Wartime Munitions Cleared Near Oslo

The capsized Blücher sinks in the Olsofjord. (NATIONAL ARCHIVES OF NORWAY)

PORTSMOUTH-BASED minehunter HMS Cattistock has found ten mines and torpedoes during a search for wartime munitions off Norway.

The two-week search, which ended in March, saw the Huntclass vessel serve as part of SNMCMG1 (Standing NATO Mine Countermeasures Group 1) alongside one German and two Norwegian vessels.

Norway was invaded by Germany on 9 April 1940 and, despite Allied assistance and a fierce defence, was occupied until the end of the war. British operations to disrupt enemy shipping sailing along the Norwegian coast then continued throughout the war. The RAF mined the area with Hampdens, Wellingtons, and later four-engine bombers, each capable of dropping several mines in a single sortie.

Estimates claim the British sowed 48,000 aerial mines in European waters during the war, and between April 1940 and January 1942 at least 164 Axis ships were sunk or damaged by them. The cost was relatively light - 94 aircraft, around a third of total aircraft lost, and with 50% greater success – when compared to direct attacks on shipping over the same period. While there were post-war efforts by the Royal Navy, and the British-organised German Mine Sweeping Administration of former Kriegsmarine crews and vessels, to clear them, it proved impossible to find all Allied and Axis mines sown in European waters, especially air-dropped types where their placement was less-meticulously recorded.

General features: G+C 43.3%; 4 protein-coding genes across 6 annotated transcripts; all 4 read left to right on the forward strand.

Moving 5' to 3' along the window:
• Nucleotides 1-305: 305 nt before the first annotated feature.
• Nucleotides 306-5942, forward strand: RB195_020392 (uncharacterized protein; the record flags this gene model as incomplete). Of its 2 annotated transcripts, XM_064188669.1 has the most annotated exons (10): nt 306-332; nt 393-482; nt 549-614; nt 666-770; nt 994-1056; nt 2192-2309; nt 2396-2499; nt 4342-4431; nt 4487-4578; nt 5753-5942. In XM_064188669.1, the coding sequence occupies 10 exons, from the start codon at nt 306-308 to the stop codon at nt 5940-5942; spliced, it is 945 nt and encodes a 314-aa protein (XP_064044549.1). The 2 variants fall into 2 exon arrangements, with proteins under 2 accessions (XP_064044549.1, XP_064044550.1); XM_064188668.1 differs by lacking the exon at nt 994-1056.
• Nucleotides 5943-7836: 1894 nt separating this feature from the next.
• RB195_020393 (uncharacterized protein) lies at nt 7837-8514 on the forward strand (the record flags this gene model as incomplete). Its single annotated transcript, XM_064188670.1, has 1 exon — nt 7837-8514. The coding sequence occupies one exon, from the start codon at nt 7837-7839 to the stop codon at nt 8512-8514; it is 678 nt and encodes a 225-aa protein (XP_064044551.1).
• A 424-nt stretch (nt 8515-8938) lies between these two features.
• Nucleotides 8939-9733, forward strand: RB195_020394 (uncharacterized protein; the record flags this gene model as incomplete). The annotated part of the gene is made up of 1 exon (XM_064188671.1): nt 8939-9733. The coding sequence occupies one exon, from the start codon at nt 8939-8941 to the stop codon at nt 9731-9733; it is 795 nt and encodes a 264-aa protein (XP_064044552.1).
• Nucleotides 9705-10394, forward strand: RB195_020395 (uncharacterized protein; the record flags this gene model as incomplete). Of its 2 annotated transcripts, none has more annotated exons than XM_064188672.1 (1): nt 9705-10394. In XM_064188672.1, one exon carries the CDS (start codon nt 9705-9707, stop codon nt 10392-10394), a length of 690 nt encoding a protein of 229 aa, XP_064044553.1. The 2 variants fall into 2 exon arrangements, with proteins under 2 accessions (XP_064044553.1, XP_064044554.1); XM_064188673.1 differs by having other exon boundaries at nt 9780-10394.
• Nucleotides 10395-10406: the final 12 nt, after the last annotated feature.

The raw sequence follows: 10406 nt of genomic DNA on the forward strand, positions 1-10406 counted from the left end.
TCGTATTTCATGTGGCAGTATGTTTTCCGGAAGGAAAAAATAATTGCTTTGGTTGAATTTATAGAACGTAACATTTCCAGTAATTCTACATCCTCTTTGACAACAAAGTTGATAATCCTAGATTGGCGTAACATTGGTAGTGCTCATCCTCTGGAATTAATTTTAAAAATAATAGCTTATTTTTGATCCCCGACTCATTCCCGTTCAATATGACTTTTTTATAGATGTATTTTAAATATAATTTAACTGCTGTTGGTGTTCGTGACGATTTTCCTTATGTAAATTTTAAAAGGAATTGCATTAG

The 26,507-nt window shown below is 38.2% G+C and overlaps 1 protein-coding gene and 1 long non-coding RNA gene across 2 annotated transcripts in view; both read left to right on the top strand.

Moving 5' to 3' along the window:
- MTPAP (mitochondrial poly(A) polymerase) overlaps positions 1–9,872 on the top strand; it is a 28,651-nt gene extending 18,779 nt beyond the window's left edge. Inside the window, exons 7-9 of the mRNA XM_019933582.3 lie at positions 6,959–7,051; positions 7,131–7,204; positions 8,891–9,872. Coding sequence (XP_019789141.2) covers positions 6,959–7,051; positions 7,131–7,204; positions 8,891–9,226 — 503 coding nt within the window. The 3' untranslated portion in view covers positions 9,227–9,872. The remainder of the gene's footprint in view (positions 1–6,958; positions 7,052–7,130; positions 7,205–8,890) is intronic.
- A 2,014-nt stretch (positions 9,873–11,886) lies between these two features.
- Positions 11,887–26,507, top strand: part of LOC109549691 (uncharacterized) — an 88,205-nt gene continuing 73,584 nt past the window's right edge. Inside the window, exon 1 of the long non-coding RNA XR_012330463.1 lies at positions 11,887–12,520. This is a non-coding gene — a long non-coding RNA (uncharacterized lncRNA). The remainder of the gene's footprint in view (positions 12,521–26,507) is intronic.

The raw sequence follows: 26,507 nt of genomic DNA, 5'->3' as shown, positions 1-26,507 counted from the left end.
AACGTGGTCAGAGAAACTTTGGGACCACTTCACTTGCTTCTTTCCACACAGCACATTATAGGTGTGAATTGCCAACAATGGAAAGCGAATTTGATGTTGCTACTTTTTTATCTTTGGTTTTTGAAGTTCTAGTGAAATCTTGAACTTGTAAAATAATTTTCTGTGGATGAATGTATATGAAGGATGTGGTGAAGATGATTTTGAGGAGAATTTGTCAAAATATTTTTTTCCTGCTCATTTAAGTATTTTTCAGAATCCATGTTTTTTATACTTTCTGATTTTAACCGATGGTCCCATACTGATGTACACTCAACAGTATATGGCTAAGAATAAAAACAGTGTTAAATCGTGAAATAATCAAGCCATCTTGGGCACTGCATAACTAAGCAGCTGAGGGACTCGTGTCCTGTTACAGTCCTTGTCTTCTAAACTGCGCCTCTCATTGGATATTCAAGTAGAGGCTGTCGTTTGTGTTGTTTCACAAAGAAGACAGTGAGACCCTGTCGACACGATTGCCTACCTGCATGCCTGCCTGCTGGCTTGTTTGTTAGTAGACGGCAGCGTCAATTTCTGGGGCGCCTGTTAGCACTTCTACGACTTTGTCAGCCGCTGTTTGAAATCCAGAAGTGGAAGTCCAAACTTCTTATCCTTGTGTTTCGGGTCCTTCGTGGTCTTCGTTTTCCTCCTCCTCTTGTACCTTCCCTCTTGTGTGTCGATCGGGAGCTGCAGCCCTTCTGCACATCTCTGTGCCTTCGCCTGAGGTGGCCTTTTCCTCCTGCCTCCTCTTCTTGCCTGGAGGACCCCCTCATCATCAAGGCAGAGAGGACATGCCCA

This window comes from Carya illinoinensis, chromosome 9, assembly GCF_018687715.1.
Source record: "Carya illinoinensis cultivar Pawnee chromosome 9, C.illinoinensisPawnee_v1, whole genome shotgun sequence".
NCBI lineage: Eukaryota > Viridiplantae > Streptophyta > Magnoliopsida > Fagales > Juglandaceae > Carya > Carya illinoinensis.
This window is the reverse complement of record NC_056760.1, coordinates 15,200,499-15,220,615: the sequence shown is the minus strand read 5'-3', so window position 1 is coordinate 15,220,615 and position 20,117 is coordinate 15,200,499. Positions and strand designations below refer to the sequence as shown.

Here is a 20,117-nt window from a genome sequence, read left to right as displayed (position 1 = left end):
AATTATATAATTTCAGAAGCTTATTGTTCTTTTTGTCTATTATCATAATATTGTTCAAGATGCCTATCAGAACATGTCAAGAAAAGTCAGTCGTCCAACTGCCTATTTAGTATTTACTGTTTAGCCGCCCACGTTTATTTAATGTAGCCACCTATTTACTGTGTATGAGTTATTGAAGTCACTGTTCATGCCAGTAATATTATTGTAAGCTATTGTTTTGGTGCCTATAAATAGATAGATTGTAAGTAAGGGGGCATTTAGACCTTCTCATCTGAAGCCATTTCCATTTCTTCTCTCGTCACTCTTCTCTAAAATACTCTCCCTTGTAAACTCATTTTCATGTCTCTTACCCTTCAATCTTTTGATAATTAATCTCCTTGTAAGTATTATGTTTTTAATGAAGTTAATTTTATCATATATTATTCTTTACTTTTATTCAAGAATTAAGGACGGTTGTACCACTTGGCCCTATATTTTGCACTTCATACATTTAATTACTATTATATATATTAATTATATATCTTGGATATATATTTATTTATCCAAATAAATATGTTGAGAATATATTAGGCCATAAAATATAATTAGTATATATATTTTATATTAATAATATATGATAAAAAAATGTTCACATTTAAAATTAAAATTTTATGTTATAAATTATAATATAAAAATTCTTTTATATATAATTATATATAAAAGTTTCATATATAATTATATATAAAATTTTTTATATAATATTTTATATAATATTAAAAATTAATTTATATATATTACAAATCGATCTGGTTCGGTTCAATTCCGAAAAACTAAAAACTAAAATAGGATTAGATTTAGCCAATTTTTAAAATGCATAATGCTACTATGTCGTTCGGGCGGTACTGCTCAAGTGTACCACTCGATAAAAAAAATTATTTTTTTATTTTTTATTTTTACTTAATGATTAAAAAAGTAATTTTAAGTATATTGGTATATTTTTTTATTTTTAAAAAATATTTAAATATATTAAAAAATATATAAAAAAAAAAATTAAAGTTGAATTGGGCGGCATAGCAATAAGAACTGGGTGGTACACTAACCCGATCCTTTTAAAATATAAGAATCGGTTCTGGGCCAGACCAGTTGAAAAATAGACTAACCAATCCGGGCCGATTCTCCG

The Oslofjord was particularly heavily mined, and over the decades 100 mines have been found there alone. With Royal Navy divers operating at depths of 60 metres, with no visibility, and in extreme cold, the clearance operation was arduous: “The environmental conditions were incredibly challenging – water temperatures down to freezing, often causing the formation of ice … Diving operations were unusually demanding” said Leading Diver Karl Atkin, adding: “[We often] had to identify the mines by touch.”

However, conditions deteriorated, and the last two miles of the search route had to be abandoned as sea-ice started to close the bay.“There were people walking their dogs on the frozen sea, where we should have been mine hunting!” said Cattistock’s CO, Lt-Cmdr Charlie Wheen. In all, the NATO vessels discovered 27 mines and four torpedoes, with the British sweeper accounting for more than a third.

As she left the fjord, Cattistock used her sonar, able to pick up a football-sized object at depths of 1000 metres, to scan the wreck of the Blücher. The brand-new 16,000 German heavy cruiser was sunk, with the loss of more than 800 soldiers and sailors, in the opening hours of the invasion after being torpedoed by the Oscarsborg Fortress in the Battle of Drøbak Sound, where the fortress commander, Oberst Birger Eriksen, and the retired Kommandørkaptein Andreas Anderssen, led a spirited defence that bought enough time to evacuate the Norwegian King, Parliament, and gold reserve, from Oslo.

Cattistock’s scan of Blücher.
Royal Navy divers working in the cold, metres from expanding sea ice.